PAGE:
Panic! Not My Idea of Fun.

So, yesterday I spent in a tea-blissed panic of my iMac failing. Seriously failing, going from numerous hard boots to then mucking about in Safe Mode and trying to divine meaning from the screed of text it offered up before the computer would turn itself off. (I say tea-blissed, because I spent the morning staring at the computer, drinking lavender and pomegranate green tea and not screaming.)

I ended up restoring the system from a backup on my Time Machine (not an actual Time Machine, either the cool TARDIS sort or the Apple product, just a hard drive I have running the Time Machine program), which of course now doesn’t want to make any further back-ups. Sigh. Regardless, I am back up and running after 8 hours down.

If something were to happen to the iMac, I wouldn’t be without a computer. I still have the MacBook Pro trucking along. But it was a cold shower, that’s for sure. The iMac has been more reliable, to date, than any desktop I’ve ever had, and the Apple laptops I’ve had enjoyed (and continue to enjoy) lifespans far beyond the PC laptops I’d used pre-2008. I expected the iMac to be the same, especially as it’s only a year and a half old.

Oh well. It’s running now. Let’s hope it keeps that way.


In the meantime, two weeks left to hit both my targets. Today’s words for BLOOD are almost done and after today’s episode of Cabin Pressure (which you can find here on BBC Radio 4 at 1:30 PM EST on Wednesdays) I start those line edits for STAR DOOR.  I think my twin targets are still doable, but ask me again in a week. *g*


Final Thoughts On The Year

So, that was 2012. Lot of good books read, lots of words written, lots of time to think back and think forward.

In an entry I posted last year about the end of 2011, the main take away was fuck fear. I wanted to be brave, try things I had never done before. I had visions of trying my hand at archery and horseback riding, being reckless and bold in ways I had never been.

Instead, I quit my job and took up contract work.

If going to Viable Paradise cemented my commitment to this crazy beast-business of writing, leaving the call center I worked at was like having the wide and badly fashioned yoke lifted from my shoulders. That job was emotionally grinding in a way that few jobs ever are and the months after were an awakening to the happier person I used to be. Beyond that, the time spent off-contract hasn’t just let me write — it’s redefined my relationship to writing. I’ve taken my vows, as it were. Writing will never be in the back seat again, it will never not be the most important thing. If I’m working eight hours a day, there will still be writing, before, after or on my lunch breaks. Doesn’t matter how it gets done, only that it does. It’s habit now, like brushing your teeth, and when you skip it you get that phantom itch of something being just a little off until that need is satisfied.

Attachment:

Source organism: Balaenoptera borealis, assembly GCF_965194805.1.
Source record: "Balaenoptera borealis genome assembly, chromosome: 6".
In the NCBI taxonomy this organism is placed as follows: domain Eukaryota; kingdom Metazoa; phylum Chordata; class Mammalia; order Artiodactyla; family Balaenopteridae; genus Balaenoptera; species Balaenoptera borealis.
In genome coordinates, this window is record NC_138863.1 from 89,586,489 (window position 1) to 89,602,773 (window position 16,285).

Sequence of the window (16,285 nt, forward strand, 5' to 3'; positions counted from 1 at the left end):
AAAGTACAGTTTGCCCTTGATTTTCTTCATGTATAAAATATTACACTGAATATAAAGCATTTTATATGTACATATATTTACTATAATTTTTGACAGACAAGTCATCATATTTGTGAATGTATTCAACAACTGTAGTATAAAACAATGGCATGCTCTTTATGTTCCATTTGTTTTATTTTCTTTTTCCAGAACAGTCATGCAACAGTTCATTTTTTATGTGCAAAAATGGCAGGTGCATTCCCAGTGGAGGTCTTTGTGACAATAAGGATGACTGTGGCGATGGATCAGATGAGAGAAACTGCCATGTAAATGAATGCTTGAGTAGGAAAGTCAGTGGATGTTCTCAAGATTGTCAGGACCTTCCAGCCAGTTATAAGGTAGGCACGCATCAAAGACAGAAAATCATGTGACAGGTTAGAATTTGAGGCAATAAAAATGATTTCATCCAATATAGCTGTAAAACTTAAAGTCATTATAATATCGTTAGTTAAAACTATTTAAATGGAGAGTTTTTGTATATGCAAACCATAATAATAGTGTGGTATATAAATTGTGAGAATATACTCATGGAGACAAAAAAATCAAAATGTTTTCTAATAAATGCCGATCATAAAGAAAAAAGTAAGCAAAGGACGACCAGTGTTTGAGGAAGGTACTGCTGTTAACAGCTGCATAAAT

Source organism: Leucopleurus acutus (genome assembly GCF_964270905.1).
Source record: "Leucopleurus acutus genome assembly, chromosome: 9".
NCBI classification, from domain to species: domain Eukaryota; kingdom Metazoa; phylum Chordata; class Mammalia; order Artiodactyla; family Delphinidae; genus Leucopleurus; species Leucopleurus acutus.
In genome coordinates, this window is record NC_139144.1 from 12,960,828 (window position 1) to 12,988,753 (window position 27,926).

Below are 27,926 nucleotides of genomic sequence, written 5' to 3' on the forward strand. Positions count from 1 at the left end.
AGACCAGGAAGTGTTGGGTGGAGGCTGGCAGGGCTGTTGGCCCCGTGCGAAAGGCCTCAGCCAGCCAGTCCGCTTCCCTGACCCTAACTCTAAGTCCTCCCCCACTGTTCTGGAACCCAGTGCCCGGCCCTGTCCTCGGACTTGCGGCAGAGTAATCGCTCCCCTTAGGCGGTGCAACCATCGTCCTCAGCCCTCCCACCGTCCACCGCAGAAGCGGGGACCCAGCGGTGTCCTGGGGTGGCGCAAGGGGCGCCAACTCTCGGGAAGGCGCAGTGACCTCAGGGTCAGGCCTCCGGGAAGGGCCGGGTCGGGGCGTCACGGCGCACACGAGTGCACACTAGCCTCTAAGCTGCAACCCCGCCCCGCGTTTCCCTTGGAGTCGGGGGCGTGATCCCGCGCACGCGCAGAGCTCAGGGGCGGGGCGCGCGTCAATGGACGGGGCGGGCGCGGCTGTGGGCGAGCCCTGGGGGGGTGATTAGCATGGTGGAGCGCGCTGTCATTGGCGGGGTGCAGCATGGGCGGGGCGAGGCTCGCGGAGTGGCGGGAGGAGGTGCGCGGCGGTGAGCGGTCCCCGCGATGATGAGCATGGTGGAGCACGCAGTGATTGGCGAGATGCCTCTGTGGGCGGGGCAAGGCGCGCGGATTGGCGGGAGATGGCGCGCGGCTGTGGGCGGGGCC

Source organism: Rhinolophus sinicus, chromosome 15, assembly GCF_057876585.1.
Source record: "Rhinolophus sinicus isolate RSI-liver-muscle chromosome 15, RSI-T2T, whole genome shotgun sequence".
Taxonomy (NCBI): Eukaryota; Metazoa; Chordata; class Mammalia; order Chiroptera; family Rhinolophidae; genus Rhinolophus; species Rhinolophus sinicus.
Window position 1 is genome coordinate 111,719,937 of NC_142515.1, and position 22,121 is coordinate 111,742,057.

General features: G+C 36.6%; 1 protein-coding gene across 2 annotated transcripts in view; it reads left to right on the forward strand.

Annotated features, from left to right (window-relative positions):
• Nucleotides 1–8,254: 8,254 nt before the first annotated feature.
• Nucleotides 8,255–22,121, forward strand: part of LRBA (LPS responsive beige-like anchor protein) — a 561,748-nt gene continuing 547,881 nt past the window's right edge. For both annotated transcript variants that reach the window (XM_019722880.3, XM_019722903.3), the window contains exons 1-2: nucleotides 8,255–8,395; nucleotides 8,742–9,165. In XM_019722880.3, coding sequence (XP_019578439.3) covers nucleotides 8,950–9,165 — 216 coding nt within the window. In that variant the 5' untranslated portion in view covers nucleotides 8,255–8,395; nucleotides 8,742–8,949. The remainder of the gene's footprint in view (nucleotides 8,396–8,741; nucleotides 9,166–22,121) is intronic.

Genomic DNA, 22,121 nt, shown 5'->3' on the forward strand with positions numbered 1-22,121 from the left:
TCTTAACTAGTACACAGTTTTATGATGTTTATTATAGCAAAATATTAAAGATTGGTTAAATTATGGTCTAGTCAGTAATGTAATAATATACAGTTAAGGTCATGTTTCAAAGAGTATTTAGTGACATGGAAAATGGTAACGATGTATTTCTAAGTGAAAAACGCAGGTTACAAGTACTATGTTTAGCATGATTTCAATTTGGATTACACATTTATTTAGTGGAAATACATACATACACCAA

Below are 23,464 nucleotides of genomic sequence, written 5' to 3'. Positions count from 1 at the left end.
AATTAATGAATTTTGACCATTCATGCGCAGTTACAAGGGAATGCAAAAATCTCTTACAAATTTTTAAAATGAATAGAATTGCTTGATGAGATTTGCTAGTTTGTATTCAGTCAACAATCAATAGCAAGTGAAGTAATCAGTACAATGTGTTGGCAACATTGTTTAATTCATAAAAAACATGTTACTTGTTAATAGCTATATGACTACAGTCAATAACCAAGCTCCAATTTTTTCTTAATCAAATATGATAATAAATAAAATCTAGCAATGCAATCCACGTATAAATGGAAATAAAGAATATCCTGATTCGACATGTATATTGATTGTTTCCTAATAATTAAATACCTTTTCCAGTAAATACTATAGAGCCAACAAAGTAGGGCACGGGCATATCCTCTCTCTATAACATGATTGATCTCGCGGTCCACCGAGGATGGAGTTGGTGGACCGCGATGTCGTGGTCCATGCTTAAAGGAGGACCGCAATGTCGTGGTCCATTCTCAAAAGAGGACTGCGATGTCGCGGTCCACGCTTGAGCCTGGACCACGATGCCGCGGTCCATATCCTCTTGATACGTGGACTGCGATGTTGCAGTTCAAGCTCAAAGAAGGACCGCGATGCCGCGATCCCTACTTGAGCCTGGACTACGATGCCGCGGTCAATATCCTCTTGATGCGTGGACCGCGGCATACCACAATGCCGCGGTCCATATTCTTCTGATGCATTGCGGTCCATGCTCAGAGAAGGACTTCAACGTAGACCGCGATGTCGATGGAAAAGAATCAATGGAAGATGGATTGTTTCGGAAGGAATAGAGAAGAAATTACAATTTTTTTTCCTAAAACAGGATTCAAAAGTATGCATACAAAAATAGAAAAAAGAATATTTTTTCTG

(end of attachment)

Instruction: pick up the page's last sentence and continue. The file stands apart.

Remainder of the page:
Bad habits can be made accidentally; good habits can only be made thoughtfully. You can’t expect that you’ll naturally get into the habit of something when that something is usually challenging and hard. You have to be committed to it, yes, but how best to go about doing it thoughtfully? Well, you plan, you measure, and you review, over and over.

For me, this self-measurement started as a simple Numbers spreadsheet. Brutally honest here: keeping track of word counts in the beginning was not inspiring. Too many blank spots on the sheet and I started feeling bad about them. A negative spiral, that. Then I realized I didn’t have enough information to punish myself, setting aside the question of whether or not I should be punishing myself. I had numbers but not context; I needed to know why I didn’t write on those days. I started tagging each entry with more information — was the reason I didn’t write sheer laziness, or was I sick, or out of town, or did I have too many commitments? Was I doing something else related to writing, like reading a beta novel or reading through my own work for edits? Understanding why meant I could take smarter steps to make sure I didn’t sabotage myself (see lazy) and making me recognize the related work (reading/editing). It made the whole process less binary and less punitive. Now the tool was working for me.

So, if last year’s end-note was fuck fear, what’s this year’s then? Not so sound-bitey this time, sadly. Just a new attitude. Open up. Explore. Keep working at it, and approach the task with curiosity and joy.

What are you going to bring me, 2013? And, more importantly, what am I going to bring you?

Zombies, Cheese, and Nostalgia